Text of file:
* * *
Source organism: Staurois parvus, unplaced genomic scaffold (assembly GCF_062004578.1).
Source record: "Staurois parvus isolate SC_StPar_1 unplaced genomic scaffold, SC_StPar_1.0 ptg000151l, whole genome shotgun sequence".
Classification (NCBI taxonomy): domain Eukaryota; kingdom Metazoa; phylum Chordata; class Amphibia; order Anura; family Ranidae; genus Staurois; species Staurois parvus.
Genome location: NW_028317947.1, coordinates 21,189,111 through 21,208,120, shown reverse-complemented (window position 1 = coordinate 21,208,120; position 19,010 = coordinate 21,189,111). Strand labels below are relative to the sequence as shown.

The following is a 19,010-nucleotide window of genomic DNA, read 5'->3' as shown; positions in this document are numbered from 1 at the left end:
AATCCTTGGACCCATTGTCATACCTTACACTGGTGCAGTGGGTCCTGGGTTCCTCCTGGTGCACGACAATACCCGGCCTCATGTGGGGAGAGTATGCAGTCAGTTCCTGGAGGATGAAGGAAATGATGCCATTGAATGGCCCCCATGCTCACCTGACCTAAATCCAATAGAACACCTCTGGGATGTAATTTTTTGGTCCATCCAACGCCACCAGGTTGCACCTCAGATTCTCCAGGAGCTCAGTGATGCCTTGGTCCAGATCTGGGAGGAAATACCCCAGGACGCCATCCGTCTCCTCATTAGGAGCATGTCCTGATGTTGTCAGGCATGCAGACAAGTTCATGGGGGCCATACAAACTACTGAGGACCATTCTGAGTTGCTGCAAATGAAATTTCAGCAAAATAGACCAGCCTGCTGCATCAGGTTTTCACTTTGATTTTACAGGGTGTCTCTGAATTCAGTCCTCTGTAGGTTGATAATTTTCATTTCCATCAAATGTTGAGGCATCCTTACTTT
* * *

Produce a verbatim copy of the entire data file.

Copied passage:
Source organism: Staurois parvus, unplaced genomic scaffold (assembly GCF_062004578.1).
Source record: "Staurois parvus isolate SC_StPar_1 unplaced genomic scaffold, SC_StPar_1.0 ptg000151l, whole genome shotgun sequence".
Classification (NCBI taxonomy): domain Eukaryota; kingdom Metazoa; phylum Chordata; class Amphibia; order Anura; family Ranidae; genus Staurois; species Staurois parvus.
Genome location: NW_028317947.1, coordinates 21,189,111 through 21,208,120, shown reverse-complemented (window position 1 = coordinate 21,208,120; position 19,010 = coordinate 21,189,111). Strand labels below are relative to the sequence as shown.

The following is a 19,010-nucleotide window of genomic DNA, read 5'->3' as shown; positions in this document are numbered from 1 at the left end:
AATCCTTGGACCCATTGTCATACCTTACACTGGTGCAGTGGGTCCTGGGTTCCTCCTGGTGCACGACAATACCCGGCCTCATGTGGGGAGAGTATGCAGTCAGTTCCTGGAGGATGAAGGAAATGATGCCATTGAATGGCCCCCATGCTCACCTGACCTAAATCCAATAGAACACCTCTGGGATGTAATTTTTTGGTCCATCCAACGCCACCAGGTTGCACCTCAGATTCTCCAGGAGCTCAGTGATGCCTTGGTCCAGATCTGGGAGGAAATACCCCAGGACGCCATCCGTCTCCTCATTAGGAGCATGTCCTGATGTTGTCAGGCATGCAGACAAGTTCATGGGGGCCATACAAACTACTGAGGACCATTCTGAGTTGCTGCAAATGAAATTTCAGCAAAATAGACCAGCCTGCTGCATCAGGTTTTCACTTTGATTTTACAGGGTGTCTCTGAATTCAGTCCTCTGTAGGTTGATAATTTTCATTTCCATCAAATGTTGAGGCATCCTTACTTT